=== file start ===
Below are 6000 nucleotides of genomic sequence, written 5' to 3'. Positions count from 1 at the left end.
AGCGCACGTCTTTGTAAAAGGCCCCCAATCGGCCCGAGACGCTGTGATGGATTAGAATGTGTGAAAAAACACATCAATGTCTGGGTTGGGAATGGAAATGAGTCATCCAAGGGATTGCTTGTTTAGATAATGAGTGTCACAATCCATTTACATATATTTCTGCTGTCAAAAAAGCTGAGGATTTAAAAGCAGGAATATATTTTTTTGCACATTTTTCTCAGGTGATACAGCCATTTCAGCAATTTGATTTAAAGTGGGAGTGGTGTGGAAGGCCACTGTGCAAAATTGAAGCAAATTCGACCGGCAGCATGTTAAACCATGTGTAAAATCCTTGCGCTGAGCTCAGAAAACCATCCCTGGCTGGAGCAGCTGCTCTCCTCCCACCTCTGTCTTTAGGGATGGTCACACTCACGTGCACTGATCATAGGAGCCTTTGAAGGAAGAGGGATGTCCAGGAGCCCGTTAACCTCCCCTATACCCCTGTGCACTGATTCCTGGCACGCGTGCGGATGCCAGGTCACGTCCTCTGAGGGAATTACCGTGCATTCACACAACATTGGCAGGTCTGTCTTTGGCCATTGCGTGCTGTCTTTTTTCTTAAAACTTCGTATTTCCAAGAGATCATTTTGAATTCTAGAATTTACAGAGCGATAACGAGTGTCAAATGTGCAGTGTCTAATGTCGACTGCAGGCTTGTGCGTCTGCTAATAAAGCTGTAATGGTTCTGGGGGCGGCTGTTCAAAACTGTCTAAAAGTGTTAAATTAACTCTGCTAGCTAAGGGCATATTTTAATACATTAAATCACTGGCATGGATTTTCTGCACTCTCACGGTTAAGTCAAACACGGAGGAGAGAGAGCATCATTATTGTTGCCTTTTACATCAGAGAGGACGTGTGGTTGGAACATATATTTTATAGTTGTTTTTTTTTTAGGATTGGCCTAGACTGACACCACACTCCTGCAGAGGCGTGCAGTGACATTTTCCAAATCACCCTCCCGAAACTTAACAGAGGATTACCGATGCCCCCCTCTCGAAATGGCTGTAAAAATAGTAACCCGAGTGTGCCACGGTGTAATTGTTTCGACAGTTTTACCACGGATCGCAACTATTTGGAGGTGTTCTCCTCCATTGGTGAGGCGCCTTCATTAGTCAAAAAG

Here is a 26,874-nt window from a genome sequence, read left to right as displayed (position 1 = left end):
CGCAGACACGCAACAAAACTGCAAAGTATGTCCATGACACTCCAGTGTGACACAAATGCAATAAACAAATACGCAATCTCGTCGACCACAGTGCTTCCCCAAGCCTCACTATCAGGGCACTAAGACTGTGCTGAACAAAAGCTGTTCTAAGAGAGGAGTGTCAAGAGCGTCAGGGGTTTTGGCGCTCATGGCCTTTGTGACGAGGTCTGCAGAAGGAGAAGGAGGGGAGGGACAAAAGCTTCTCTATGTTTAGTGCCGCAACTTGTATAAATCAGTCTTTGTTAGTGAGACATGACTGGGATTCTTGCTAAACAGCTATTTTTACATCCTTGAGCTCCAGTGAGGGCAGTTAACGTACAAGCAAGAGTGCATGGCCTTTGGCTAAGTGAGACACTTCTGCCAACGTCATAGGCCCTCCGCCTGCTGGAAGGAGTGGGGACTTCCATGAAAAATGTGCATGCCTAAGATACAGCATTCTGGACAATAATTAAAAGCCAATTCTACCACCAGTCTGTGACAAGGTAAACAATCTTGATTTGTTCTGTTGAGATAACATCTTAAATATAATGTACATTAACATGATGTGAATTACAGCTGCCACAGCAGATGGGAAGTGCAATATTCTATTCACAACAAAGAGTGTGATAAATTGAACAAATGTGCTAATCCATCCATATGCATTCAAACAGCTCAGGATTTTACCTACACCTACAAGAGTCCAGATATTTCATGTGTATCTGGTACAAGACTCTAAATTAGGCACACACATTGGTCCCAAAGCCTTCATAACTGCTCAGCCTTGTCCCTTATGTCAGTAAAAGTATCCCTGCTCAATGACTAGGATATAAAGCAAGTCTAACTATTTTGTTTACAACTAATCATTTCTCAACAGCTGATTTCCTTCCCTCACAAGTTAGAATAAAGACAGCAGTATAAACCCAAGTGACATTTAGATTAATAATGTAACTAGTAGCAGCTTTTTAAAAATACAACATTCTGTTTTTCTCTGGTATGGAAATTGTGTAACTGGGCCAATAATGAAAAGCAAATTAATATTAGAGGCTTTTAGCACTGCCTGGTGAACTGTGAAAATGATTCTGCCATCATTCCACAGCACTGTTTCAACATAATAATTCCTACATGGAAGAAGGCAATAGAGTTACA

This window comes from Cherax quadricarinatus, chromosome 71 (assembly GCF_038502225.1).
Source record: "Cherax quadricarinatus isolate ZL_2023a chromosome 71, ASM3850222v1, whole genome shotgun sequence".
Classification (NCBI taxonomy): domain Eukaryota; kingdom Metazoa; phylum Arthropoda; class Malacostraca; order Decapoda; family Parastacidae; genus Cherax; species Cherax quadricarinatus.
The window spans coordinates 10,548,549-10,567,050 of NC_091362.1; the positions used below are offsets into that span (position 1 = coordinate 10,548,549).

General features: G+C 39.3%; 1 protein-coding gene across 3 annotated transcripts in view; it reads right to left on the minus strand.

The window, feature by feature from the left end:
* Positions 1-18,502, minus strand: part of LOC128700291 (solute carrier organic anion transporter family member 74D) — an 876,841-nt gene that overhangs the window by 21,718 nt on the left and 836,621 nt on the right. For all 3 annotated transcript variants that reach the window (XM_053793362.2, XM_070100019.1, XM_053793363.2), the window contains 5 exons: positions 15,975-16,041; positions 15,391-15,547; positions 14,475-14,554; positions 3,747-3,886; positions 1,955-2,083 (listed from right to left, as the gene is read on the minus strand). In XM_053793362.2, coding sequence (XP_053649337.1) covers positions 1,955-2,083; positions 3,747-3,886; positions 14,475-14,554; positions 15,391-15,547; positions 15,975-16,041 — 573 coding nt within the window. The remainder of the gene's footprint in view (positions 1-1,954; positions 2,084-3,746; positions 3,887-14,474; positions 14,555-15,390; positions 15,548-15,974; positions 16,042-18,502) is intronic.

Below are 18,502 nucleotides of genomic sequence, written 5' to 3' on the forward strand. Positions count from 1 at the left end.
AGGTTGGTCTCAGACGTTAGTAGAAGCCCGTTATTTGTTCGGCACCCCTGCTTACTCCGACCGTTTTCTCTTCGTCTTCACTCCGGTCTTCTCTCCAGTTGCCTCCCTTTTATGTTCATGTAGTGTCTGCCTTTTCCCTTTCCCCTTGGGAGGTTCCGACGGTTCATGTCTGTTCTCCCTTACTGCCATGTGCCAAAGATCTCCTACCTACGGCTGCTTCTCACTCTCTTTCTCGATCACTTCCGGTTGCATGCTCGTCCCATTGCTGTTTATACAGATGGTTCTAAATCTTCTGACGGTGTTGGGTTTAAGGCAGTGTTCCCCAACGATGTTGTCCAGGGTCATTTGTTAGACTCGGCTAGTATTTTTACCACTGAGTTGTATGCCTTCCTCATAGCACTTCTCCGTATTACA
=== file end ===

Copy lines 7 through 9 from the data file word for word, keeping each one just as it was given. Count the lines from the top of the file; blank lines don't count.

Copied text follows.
Classification (NCBI taxonomy): domain Eukaryota; kingdom Metazoa; phylum Arthropoda; class Malacostraca; order Decapoda; family Parastacidae; genus Cherax; species Cherax quadricarinatus.
The window spans coordinates 10,548,549-10,567,050 of NC_091362.1; the positions used below are offsets into that span (position 1 = coordinate 10,548,549).

General features: G+C 39.3%; 1 protein-coding gene across 3 annotated transcripts in view; it reads right to left on the minus strand.